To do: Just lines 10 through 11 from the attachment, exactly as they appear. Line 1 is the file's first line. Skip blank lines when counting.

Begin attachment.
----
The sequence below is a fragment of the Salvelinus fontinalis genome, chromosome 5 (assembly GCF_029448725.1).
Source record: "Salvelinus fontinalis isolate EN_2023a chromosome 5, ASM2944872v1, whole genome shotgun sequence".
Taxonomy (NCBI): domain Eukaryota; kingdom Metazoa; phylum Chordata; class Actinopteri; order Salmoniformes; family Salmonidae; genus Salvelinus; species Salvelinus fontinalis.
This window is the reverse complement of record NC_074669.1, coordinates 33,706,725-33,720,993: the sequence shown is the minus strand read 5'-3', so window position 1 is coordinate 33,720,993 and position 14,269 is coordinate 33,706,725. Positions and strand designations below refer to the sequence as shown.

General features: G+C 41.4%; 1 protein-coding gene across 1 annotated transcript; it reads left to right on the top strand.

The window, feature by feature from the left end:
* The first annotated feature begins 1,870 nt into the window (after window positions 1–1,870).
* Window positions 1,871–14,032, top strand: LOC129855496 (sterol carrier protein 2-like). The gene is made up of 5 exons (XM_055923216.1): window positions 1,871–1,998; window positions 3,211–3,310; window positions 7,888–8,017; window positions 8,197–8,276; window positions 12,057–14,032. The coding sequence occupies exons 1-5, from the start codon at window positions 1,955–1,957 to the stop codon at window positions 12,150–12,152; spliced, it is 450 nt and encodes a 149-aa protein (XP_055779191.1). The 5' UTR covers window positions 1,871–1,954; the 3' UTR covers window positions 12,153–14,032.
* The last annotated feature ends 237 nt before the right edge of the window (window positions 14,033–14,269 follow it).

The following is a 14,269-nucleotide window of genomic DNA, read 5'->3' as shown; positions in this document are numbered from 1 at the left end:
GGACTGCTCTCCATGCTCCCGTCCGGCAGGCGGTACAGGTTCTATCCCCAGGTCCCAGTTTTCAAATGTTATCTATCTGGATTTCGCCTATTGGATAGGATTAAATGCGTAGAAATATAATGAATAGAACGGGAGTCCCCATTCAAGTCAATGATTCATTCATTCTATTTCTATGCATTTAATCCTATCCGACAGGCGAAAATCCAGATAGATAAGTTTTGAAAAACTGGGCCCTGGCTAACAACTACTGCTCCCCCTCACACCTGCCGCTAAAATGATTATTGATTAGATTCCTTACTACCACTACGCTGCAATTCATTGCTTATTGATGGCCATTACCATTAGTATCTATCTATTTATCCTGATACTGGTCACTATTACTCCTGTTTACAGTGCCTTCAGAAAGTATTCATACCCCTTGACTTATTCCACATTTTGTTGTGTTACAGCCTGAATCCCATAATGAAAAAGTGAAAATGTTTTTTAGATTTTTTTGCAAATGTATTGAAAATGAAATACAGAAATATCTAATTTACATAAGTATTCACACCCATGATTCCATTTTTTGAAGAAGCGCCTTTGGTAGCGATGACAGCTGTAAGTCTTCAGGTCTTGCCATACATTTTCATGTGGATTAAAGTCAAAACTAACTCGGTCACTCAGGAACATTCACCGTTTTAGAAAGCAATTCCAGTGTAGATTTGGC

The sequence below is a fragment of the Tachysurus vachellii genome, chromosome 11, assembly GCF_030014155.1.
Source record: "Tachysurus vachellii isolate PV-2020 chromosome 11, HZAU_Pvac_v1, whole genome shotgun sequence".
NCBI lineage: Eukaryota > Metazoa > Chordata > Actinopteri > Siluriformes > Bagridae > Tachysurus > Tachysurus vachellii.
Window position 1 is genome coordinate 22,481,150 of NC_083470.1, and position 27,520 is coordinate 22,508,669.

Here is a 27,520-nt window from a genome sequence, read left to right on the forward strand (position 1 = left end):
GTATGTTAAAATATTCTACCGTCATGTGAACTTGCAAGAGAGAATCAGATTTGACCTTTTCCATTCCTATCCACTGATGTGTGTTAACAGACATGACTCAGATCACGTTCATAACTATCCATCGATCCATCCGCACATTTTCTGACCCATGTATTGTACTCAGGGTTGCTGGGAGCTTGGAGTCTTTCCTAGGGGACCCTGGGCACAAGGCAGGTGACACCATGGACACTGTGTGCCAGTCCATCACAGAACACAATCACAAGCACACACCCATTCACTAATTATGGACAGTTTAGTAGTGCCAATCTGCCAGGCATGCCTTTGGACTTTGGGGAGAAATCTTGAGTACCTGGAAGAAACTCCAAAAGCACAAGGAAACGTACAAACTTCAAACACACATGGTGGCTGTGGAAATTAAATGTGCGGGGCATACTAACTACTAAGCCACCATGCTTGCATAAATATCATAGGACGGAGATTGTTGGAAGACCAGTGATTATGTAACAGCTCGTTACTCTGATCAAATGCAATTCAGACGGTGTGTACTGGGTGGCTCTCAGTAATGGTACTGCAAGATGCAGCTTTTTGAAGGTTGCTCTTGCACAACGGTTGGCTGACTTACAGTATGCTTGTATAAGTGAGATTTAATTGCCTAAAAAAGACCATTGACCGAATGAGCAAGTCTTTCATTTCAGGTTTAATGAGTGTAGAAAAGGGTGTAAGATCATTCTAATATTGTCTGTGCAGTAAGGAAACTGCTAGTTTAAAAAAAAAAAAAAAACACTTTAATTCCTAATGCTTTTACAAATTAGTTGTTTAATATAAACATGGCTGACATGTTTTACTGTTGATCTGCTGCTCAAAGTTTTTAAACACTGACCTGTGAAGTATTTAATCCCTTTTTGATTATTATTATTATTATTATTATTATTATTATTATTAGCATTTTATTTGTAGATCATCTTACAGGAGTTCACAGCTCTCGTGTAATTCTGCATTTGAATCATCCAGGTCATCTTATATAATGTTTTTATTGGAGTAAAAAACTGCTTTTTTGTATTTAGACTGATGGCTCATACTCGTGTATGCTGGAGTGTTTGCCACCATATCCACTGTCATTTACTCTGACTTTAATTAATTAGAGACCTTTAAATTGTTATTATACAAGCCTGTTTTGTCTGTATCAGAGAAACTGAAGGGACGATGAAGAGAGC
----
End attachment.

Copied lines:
The following is a 14,269-nucleotide window of genomic DNA, read 5'->3' as shown; positions in this document are numbered from 1 at the left end:
GGACTGCTCTCCATGCTCCCGTCCGGCAGGCGGTACAGGTTCTATCCCCAGGTCCCAGTTTTCAAATGTTATCTATCTGGATTTCGCCTATTGGATAGGATTAAATGCGTAGAAATATAATGAATAGAACGGGAGTCCCCATTCAAGTCAATGATTCATTCATTCTATTTCTATGCATTTAATCCTATCCGACAGGCGAAAATCCAGATAGATAAGTTTTGAAAAACTGGGCCCTGGCTAACAACTACTGCTCCCCCTCACACCTGCCGCTAAAATGATTATTGATTAGATTCCTTACTACCACTACGCTGCAATTCATTGCTTATTGATGGCCATTACCATTAGTATCTATCTATTTATCCTGATACTGGTCACTATTACTCCTGTTTACAGTGCCTTCAGAAAGTATTCATACCCCTTGACTTATTCCACATTTTGTTGTGTTACAGCCTGAATCCCATAATGAAAAAGTGAAAATGTTTTTTAGATTTTTTTGCAAATGTATTGAAAATGAAATACAGAAATATCTAATTTACATAAGTATTCACACCCATGATTCCATTTTTTGAAGAAGCGCCTTTGGTAGCGATGACAGCTGTAAGTCTTCAGGTCTTGCCATACATTTTCATGTGGATTAAAGTCAAAACTAACTCGGTCACTCAGGAACATTCACCGTTTTAGAAAGCAATTCCAGTGTAGATTTGGC